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Should you have a right to broadband?

CNET News.com's Charles Cooper says a movement to enshrine your access to a broadband connection is fast gaining momentum.

Silicon Valley's favorite parlor game is to try to predict the next big thing. I don't want to spoil the fun, but tomorrow's transforming technology event is not going to be a new piece of software code or a smaller, faster mobile-computing device. Think the video iPod will revolutionize the world? Think again. If you don't have a good broadband connection to download content, you're just looking at an overpriced paperweight. Google Earth may be fascinating, but you still need access to the Internet to view its pretty pictures.

You get the point. But it's more than just the Internet. The big change on the horizon is the move to enshrine access to a broadband connection as a basic right of citizenship. The slogan is being picked up here and abroad by a collection of interest groups and policymakers who view broadband as just too important to leave anymore to the vagaries of the private sector.

"We won't stop until every San Franciscan has broadband access," says Chris Vein, the senior technology advisor to San Francisco's Mayor Gavin Newsom. It's not only rhetoric. His boss is one of the nation's most visible proponents of so-called muni Wi-Fi. Because he runs San Francisco, Newsom probably gets more than his fair share of ink. Some think that he also harbors ambitions to one day run for U.S. president--and nothing would look better on his resume than a line about how the city extended affordable broadband access to all its residents.

But Newsom is only picking up on a theme increasingly sounded by politicians elsewhere. The city of Philadelphia has also announced a high-profile plan to provide Internet access to its citizens. From its point of view, broadband is a necessity, not a luxury. With the United States' ranking for broadband penetration plummeting from third place to 16th in just four years, this is more than an academic concern. The fear is this will translate into massive job losses to other nations.

So far, the telephone companies are watching how all this plays out, quietly rooting for the municipalities to screw things up. After Philadelphia chose EarthLink to build that city's Wi-Fi network, a Comcast spokesman sniffed that City Hall was in over its head. Government's role should be that of disinterested arbiter and not that of Wi-Fi midwife, he said.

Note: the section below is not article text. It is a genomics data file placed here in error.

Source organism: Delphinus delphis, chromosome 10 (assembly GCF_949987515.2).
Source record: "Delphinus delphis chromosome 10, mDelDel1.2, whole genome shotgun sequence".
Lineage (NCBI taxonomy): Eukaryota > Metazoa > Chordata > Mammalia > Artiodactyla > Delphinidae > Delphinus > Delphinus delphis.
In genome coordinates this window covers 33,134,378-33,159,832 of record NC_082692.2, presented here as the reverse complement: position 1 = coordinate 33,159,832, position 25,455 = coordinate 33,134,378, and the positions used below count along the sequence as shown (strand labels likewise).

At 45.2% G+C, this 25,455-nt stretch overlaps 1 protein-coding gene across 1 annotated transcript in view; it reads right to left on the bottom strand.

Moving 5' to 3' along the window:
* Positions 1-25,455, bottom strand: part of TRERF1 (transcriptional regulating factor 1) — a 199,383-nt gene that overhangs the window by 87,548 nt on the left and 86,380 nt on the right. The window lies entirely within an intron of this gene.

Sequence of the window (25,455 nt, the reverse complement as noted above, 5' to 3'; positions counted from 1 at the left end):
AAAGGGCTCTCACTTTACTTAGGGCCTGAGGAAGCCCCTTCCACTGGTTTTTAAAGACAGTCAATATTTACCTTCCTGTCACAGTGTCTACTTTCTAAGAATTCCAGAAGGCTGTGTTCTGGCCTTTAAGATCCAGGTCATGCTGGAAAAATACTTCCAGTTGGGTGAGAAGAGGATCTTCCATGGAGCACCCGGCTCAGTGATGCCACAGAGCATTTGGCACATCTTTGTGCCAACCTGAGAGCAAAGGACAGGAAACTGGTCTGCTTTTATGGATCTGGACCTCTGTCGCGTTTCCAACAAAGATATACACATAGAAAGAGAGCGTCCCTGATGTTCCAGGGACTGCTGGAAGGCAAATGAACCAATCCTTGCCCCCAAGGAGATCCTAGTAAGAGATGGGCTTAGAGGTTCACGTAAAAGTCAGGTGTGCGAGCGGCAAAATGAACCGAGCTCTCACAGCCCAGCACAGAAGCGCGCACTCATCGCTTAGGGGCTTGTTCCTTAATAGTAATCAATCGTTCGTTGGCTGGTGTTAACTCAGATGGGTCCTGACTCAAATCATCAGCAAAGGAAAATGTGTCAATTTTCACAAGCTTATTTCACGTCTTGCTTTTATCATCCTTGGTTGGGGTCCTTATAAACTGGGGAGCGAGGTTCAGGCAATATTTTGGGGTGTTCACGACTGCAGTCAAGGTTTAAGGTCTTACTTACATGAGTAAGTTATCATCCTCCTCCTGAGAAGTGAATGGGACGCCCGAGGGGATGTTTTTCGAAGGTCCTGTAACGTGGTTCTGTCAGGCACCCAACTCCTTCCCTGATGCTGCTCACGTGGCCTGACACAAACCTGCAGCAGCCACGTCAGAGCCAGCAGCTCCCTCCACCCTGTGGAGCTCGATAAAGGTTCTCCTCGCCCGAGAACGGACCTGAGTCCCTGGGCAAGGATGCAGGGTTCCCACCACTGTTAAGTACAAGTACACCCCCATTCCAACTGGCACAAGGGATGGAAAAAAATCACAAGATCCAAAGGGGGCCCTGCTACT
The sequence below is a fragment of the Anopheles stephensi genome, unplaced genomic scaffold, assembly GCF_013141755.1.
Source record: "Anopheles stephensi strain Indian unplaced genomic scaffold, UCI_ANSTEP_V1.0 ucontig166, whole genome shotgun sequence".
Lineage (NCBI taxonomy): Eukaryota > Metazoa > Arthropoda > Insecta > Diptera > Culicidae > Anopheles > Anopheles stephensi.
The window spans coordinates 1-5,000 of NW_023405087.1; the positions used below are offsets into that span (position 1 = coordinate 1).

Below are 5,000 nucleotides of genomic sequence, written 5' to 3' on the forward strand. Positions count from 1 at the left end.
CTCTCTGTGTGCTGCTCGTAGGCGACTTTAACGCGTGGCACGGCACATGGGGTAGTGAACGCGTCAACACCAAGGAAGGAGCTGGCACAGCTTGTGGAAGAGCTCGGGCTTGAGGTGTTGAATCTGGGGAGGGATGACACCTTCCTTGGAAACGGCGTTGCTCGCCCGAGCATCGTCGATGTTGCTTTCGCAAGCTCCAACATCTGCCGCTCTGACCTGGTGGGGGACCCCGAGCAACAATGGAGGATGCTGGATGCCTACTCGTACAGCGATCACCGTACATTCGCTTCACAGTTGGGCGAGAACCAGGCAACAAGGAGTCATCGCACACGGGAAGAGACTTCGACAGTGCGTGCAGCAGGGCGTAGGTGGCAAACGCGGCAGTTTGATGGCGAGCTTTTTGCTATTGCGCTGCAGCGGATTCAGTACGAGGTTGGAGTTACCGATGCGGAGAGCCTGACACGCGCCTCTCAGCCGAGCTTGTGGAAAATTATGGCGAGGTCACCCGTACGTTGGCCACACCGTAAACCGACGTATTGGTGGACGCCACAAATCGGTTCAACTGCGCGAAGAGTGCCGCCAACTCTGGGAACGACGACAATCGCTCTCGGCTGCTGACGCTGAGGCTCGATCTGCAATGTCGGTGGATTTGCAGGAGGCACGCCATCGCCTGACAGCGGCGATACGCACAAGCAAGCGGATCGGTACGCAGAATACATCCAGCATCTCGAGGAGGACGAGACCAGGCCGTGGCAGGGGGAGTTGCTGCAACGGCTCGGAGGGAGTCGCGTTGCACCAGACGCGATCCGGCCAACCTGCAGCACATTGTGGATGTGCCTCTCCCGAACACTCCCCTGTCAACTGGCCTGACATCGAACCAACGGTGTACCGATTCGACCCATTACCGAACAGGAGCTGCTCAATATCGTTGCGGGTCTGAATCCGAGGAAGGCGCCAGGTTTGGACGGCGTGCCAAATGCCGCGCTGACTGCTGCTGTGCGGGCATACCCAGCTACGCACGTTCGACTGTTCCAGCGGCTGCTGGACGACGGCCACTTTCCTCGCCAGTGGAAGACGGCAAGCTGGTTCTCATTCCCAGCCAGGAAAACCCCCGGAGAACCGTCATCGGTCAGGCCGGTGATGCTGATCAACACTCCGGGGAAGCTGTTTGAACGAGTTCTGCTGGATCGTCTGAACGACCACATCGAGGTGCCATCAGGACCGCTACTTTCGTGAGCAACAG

Government's role should be that of disinterested arbiter and not that of Wi-Fi midwife.

But they may be too late to stem this tide. Google has proposed to blanket San Francisco with free wireless high-speed Internet access, perhaps a harbinger of the company's plans to build a nationwide network. Even before Google threw its hat into the ring, change was already in the air, after Hurricane Katrina happened.

As if we needed reminding, the resulting chaos underscored the glaring inadequacies that hampered communications. That added pressure to do something about the nation's Internet infrastructure--now. At a recent industry conference I attended, bringing together representatives from private industry and cities around the nation, that message came through loud and clear. There was no missing the fact that this was a matter of when, not if.

Ultimately, the question boils down to whether you believe that broadband is so important that it should get treated like a public utility, in the much the same way as water or power. There's no consensus about that, and it's doubtful that the issue will be put on the national agenda before the next presidential election.

Can the localities take the lead? In this country, there's nothing to rival the Associazione Nazionale Piccoli Comuni d'Italia, an Italian association of small towns that has adopted a plan to promote the adoption of Wi-Fi and wireless technology. That's helped even isolated burgs--like the village of Chamois, deep in the Italian Alps--offer wireless access to its residents.

"One thing I've learned is that no one model works everywhere," Paul Butcher of Intel says. "One community might treat it as a basic right. Another might say market dynamics should determine what they will deploy. There's no one piece of legislation that can anticipate the numerous needs out there."

Translation: Prepare yourself for a lot of sturm und drang before this issue gets sorted out. But sorted out it will be. The political momentum is only going to gain strength in the months ahead.